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4

Although copper may not be required, it is possible that PEX is prohibited. One reason for this would be building codes / regulations. For instance, the UPC states: 604.11.2 Water Heater Connections. PEX shall not be installed within the first 18 inches (457 mm) of piping connected to a water heater. The specifics of what your local regulations state ...


4

God no! I've had two leaks, out of literally tens of thousands crimp conections. Both leaks were installer error. One time my tool suddenly went out of calibration which I could feel in the action and quickly remedied. The other time I crimped it way crooked and I returned the next day with my compound offset crimper, cut out the bad connection and recrimped....


3

Rats are not specifically attracted to PEX, but they do have to "seek out opportunities to" chew on things all the time. Their incisor teeth never stop growing, so if left unchecked they would grow so long that the rats would no longer be able to open their mouths and starve to death. So they are compelled to keep them worn down by biting on things all of ...


3

The life span of Pex can be as much as 40 years. When you make the connection to the old tubing, I would use a Sharkbite fitting at that point instead of crimping. You won't use near the pressure and they hold really well.


3

I think you've hit on the problem. I'd carry a bucket of hot water with me and dunk the segment to be bent for a few seconds before doing so. Pex is really stiff when "cold" (below 60° F or so). It should then bend more easily and somewhat hold the shape after it cools. Use plenty of pipe hangers adjacent to the bend support to, er... support the ...


2

That is for PEX-A (Wirsbo/ProPEX/Expansion). Its the expansion type, not the crimp type that is PEX-B, cheaper, and available at big box hardware stores. PEX-A is slightly better for strength and leaching, and is available from supply houses but costs a bit more. The way that PEX-A is, it tries to return to form when expanded, so with a special tool it is ...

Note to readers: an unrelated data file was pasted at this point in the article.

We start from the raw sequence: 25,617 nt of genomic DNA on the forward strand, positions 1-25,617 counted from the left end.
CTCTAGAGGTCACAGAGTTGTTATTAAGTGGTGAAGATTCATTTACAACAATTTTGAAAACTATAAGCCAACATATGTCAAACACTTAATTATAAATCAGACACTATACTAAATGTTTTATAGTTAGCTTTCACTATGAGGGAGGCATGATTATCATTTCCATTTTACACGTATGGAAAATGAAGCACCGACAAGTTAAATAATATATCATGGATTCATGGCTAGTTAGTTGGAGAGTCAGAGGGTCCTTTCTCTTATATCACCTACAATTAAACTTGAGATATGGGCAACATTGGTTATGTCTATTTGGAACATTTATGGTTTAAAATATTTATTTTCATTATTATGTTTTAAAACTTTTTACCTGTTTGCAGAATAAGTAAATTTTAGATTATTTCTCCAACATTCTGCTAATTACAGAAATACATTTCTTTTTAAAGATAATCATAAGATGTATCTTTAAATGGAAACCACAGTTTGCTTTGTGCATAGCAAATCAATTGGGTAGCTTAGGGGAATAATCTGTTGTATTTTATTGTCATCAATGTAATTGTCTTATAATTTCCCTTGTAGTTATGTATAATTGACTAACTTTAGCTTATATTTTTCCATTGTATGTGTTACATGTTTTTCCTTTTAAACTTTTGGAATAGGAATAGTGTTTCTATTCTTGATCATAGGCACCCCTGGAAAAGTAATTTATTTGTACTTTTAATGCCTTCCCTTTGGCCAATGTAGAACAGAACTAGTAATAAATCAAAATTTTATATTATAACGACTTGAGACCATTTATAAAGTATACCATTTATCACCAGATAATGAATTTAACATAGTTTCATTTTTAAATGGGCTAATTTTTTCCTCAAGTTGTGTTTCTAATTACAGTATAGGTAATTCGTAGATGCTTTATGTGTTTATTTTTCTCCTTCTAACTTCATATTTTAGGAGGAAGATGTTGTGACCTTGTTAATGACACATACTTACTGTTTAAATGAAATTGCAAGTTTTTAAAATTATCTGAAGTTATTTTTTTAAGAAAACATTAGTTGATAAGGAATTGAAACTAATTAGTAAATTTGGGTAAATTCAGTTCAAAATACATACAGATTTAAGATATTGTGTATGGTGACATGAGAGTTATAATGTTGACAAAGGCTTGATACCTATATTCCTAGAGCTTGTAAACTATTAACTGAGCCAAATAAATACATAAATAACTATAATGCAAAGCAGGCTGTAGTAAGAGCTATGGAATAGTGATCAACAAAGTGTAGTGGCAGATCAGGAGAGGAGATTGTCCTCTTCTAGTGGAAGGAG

2

PEX pipe won't slide off the fittings if spun because they are on there through compression and not screwed on. I've spun the crimp style fittings without issues but never spun the style you have before but from what I've read, you can spin them with out issue. If you decide to cut the pipe, remember you'll need a spreading tool to reconnect the pipes or use ...


2

When you say "push connection" I assume you mean a push-to-connect adapter. They're often called "Sharkbites" colloquially, although Sharkbite is only one of several manufacturers that make them. The push-to-connect fittings are more convenient to work with because they don't require special tools to make the connection, and it's possible to remove them and ...


2

Your crimp ring looks good to me as well. It takes a lot of crooked to make a pex fitting leak. I've only managed a leaking pex fitting once, but I'd say if you're more than about 10 degrees off, you risk leaking. However, for future reference, when I'm working in tight spaces where I'm concerned I might cause a leak, I use sharkbite fittings. While they ...


2

If 1/2 PEX would have been large enough to do the runs but the contractor used 3/4 instead, then: he (you?) paid the higher per-foot cost on the larger tube and paid for each adapter the tube holds more water, so if this is a hot water run, it'll take comparatively longer for the hot water to arrive at the fixture. If the runs really do merit the use of 3/...


2

Check all the aerators for clogs. When you repipe you can dislodge a lot of rust and gunk from the old pipes and it can clog the filters. Also check the shower heads for the same thing. If the problem is with a specific faucet you might want to remove and check out the cartridge.


2

As Michael Karas' answer said, cost will be minimal and it will be easier just to run a new pipe. Additionally, do you use the outdoor sink in the winter? Insulated or not, you should probably winterize that plumbing if it's susceptible to freezing.


1

Since you say there is access on both ends it seems that the best course of action is to just pull in some new PEX line with insulation sleeve installed. The cost of materials should not be so much as to break the bank account and it would be far far easier than trying to save what is tunneled into that narrow area.


1

I would assume there's a pressure regulator somewhere after the meter mounted on your house ? Loosening the locknut(s) and turning the adjustment clockwise will increase that flow.. You might not have to go thru all this, if your place has a pressure regulator.


1

As long as the crimp ring is correctly positioned over the brass barbs, you should be fine with it slightly crooked like that. I don't have a source to back that up though, so maybe I shouldn't have answered.


1

Apparently yes. This website has a couple of suggestions to mitigate the concern. (Rataway and Havoc): https://terrylove.com/forums/index.php?threads/pex-rodents-problem-please-read.5154/